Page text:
Penn State and the 5 Toughest Division I Schools at Which to Recruit

Andrew Kulha@@AKonSportsSenior Analyst IIIOctober 18, 2012

Penn State and the 5 Toughest Division I Schools at Which to Recruit

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    Some college football programs have a disadvantage when it comes to recruiting just because they are who they are.

    Whether it be because of a poor football tradition, a less-than-stellar football fan base, their proximity to a major powerhouse, or—in Penn State's case—scandal, some programs just have a hard time recruiting.

    Here are the five toughest places to recruit at in Division I college football.


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    Jim Mora is doing a great job of recruiting so far at UCLA, but he certainly has his work cut out for him.

    UCLA is known more for it's achievements in basketball than in football, but to compound the matter and make things worse, they have to compete with the likes of USC for elite recruits.

    The Trojans are literally down the street from UCLA, and Lane Kiffin's program certainly has an advantage over the Bruins when it comes to recruiting.

    UCLA is really hurt by their proximity here.

    Being so close to USC makes recruiting much harder, and until they can get the football program on par or close to the Trojans', it's going to continue being tough.

4. Michigan State

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    Mark Dantonio has done a great job of restoring the Spartans' football program and making it relevant within the Big Ten, but he's always going to be at a disadvantage when it comes to recruiting, if only because of where MSU is located.

    Dantonio has to compete in a region that boasts the likes of the University of Michigan and Ohio State, which essentially makes MSU the third option for big-time recruits.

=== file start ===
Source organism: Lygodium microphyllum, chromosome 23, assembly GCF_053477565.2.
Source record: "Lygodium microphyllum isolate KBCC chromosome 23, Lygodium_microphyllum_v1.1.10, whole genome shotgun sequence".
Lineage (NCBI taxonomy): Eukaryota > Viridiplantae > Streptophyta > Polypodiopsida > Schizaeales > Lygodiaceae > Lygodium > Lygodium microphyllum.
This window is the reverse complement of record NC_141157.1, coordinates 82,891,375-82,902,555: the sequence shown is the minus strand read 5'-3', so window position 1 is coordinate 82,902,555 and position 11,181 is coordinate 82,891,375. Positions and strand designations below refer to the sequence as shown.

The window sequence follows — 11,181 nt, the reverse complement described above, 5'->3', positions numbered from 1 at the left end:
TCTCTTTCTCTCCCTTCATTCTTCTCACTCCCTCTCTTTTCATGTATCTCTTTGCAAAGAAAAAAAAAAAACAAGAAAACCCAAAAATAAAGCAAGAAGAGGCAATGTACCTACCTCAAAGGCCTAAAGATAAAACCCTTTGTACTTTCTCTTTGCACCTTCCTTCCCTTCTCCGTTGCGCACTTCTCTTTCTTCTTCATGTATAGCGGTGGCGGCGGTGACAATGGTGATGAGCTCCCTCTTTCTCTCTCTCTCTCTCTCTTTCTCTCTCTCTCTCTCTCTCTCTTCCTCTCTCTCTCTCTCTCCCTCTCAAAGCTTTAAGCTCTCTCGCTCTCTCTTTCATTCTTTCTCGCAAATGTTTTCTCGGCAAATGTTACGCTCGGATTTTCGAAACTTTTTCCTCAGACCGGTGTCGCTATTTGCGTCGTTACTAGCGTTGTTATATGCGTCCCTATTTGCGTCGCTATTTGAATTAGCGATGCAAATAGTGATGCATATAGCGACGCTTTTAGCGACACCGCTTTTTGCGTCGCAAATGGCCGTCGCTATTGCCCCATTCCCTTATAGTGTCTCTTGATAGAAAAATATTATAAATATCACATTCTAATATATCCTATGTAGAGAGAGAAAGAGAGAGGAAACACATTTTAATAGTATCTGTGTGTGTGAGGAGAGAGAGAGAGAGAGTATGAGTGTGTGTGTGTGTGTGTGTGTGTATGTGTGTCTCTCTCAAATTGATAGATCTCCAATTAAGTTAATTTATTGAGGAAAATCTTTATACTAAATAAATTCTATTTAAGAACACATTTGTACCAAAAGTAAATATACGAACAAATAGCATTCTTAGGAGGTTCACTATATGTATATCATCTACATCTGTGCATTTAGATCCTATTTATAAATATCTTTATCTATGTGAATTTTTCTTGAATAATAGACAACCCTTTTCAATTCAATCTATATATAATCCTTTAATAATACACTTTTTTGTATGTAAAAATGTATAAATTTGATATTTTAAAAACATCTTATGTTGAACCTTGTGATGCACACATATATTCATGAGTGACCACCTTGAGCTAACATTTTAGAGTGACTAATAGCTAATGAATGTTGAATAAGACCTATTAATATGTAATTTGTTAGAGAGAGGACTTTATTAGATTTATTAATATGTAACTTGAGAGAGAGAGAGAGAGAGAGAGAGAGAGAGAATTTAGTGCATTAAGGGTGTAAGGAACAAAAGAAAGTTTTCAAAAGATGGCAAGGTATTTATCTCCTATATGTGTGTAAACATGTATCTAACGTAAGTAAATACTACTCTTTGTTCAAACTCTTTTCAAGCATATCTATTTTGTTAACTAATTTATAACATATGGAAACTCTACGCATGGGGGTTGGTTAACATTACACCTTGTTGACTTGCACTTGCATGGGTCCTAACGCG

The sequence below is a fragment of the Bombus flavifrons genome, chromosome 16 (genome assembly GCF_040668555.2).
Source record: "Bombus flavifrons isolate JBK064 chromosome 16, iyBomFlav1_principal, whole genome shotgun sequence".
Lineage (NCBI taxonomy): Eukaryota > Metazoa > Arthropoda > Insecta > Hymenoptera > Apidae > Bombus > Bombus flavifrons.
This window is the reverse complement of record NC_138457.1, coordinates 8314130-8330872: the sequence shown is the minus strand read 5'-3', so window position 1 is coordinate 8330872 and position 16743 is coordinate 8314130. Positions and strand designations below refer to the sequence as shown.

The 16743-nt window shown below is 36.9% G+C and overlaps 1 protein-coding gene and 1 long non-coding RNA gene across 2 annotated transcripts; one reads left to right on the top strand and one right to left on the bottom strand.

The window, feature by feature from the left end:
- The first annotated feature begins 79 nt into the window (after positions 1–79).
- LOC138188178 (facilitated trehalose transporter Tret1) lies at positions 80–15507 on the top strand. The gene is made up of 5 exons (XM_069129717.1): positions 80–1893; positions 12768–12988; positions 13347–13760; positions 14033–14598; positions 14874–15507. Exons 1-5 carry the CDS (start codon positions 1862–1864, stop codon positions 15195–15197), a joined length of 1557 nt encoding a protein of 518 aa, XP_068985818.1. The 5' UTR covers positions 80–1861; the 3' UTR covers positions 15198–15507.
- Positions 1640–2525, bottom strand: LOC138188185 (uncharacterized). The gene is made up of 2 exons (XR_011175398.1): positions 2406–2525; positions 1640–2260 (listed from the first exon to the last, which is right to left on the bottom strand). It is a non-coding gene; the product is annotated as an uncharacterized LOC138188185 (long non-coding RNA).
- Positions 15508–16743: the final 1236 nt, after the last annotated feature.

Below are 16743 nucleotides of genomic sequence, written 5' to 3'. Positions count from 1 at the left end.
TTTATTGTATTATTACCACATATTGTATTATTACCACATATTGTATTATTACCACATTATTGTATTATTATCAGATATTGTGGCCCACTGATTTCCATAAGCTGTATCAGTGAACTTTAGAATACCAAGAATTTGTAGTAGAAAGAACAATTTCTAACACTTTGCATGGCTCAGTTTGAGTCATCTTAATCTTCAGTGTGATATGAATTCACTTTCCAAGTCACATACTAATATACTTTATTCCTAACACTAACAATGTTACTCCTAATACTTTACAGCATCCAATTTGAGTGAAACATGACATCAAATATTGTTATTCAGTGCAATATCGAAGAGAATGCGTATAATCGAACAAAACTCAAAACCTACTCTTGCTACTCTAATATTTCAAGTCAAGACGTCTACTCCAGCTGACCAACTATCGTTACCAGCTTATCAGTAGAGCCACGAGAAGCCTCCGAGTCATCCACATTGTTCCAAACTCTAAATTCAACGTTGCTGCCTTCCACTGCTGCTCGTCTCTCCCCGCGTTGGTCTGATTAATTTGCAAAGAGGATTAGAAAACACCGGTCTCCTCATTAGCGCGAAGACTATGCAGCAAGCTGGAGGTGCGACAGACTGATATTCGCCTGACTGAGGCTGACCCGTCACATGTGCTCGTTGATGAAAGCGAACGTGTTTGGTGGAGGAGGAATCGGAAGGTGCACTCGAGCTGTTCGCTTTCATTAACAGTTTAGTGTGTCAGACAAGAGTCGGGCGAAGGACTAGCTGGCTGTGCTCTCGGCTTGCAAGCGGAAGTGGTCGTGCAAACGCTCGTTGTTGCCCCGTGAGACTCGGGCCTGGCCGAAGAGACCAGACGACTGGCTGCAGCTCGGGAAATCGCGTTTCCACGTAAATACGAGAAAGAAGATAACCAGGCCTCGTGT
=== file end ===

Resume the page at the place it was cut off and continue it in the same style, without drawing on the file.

The level of difficulty has arguably increased for MSU now that their two big rivals have excellent recruiters at the helms of their programs as well.

    Some would say that Brady Hoke is one of the best recruiters in the country at Michigan, and there's no denying how good Urban Meyer is as a recruiter, and now he's the head man at Ohio State.

    Dantonio has built a solid program, which is a credit to him, but it's not going to get any easier moving forward as both Michigan and Ohio State climb back to the top of the Big Ten.

3. Indiana

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    When most of us think of Indiana we think of football, right?

    Unfortunately, if not for the Colts in the NFL, Indiana would be a state dominated by the sport of basketball.

    Check out this contrast: The Hoosiers basketball team is ranked No. 1 in the preseason USA Today Coaches poll. The football program? Well, they're 2-4 and 0-3 in conference.

    You just simply don't go to Indiana to play football.

    They are a basketball school through and through, and that absolutely hurts them from a football recruiting standpoint.

2. Duke

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    Duke has a football team?

    That's said as a joke, but seriously, I have to wonder how many college football fans could name just one player on Blue Devils' roster.

    Duke is known as a superb basketball school, and perhaps, like Indiana, that hurts its football program.

    When I think of Duke, I think of the Cameron Crazies and Coach K.

    I do not think of football, and I have a feeling that most elite recruits don't either.

1. Penn State

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    The scandal involving Jerry Sandusky and former head coach Joe Paterno almost shut down the football program, and it's going to be a very long time before Penn State—as a university or community—is ever the same.

    Current head coach Bill O'Brien is doing his best to move forward from the wreckage with a new attitude and a focus on change, but you'd be naïve to believe that people, including big-time recruits, will be able to forget about the travesties that happened at Penn State.

    The program has been stained, and that alone will make recruiting very tough for O'Brien. That's not even considering the NCAA sanctions, the reduction of scholarships and the four-year bowl ban.

    Penn State has easily become the toughest school to recruit at, and that's not going to change for a while.

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